Journal of Modern Power Systems and Clean Energy

ISSN 2196-5625 CN 32-1884/TK

A vector autoregression weather model for electricity supply and demand modeling

1. Department of Integrated Systems Engineering, The Ohio State University, Columbus, OH, USA 2. Department of Agricultural, Environmental, and Development Economics, The Ohio State University, Columbus, OH, USA

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The work presented in this paper was supported by the National Science Foundation (No: 1029337). This work was also supported by an allocation of computing time from the Ohio Supercomputer Center.

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    Weather forecasting is crucial to both the demand and supply sides of electricity systems. Temperature has a great effect on the demand side. Moreover, solar and wind are very promising renewable energy sources and are, thus, important on the supply side. In this paper, a large vector autoregression (VAR) model is built to forecast three important weather variables for 61 cities around the United States. The three variables at all locations are modeled as response variables. Lag terms are used to capture the relationship between observations in adjacent periods and daily and annual seasonality are modeled to consider the correlation between the same periods in adjacent days and years. We estimate the VAR model with 16 years of hourly historical data and use two additional years of data for out-of-sample validation. Forecasts of up to six-hours-ahead are generated with good forecasting performance based on mean absolute error, root mean square error, relative root mean square error, and skill scores. Our VAR model gives forecasts with skill scores that are more than double the skill scores of other forecasting models in the literature. Our model also provides forecasts that outperform persistence forecasts by between 6% and 80% in terms of mean absolute error. Our results show that the proposed time series approach is appropriate for very short-term forecasting of hourly solar radiation, temperature, and wind speed.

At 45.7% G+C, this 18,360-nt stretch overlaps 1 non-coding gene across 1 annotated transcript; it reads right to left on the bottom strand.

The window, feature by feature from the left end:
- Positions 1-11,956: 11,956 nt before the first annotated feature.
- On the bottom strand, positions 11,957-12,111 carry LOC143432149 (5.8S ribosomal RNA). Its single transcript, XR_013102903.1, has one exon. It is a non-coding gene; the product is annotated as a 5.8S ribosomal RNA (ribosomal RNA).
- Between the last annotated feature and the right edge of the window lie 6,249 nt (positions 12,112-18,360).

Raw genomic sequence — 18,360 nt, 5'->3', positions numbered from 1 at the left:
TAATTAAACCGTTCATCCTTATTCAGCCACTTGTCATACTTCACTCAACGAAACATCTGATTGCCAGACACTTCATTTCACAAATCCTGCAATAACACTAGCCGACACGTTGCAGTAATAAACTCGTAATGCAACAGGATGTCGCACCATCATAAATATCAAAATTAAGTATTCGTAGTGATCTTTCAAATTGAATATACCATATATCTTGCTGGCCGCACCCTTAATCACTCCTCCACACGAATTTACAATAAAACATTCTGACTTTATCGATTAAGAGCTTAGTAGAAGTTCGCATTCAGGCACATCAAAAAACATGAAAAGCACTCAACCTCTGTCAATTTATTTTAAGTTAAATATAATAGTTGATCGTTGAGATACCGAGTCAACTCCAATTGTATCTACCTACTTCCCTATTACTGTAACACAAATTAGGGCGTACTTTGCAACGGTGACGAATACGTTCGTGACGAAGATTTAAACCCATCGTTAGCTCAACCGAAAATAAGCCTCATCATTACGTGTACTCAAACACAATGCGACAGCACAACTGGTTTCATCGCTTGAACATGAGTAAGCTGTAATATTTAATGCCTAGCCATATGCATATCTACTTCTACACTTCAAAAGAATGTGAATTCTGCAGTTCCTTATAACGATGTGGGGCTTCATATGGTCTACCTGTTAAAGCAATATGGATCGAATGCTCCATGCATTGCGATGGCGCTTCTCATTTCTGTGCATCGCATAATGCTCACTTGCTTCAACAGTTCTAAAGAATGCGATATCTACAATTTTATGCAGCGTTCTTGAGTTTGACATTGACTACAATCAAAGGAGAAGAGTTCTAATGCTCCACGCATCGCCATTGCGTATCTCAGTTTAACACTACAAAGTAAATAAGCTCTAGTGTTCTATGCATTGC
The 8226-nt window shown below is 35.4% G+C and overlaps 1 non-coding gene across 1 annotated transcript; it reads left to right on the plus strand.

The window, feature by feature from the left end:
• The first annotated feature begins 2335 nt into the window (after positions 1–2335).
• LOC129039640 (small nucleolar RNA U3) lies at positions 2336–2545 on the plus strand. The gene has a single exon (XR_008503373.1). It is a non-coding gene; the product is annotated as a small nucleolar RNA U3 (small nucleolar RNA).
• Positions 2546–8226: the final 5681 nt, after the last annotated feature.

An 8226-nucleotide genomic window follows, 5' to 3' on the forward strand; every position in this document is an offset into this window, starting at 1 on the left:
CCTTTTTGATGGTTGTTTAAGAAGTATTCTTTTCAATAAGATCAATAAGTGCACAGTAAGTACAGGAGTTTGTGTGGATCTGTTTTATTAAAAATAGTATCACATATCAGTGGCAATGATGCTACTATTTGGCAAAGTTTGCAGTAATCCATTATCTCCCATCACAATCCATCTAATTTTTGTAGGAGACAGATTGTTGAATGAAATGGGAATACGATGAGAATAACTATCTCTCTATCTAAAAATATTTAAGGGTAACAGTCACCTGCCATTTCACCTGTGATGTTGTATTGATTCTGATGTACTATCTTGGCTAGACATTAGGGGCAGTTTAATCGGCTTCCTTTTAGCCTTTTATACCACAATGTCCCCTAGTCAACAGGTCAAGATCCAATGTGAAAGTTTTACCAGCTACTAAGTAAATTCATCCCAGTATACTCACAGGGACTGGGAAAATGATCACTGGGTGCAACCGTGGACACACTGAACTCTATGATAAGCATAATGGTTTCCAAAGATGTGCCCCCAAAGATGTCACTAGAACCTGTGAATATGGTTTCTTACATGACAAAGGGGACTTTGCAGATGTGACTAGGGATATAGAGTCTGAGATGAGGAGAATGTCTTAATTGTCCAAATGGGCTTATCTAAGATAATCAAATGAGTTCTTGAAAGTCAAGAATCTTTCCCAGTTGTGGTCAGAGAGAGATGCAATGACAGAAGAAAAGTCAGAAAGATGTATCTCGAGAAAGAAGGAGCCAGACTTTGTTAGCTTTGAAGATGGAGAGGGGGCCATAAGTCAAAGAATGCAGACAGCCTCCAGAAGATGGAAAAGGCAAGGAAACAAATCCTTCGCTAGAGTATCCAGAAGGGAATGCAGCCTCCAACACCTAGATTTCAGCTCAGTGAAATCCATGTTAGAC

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  • Online: July 20,2018
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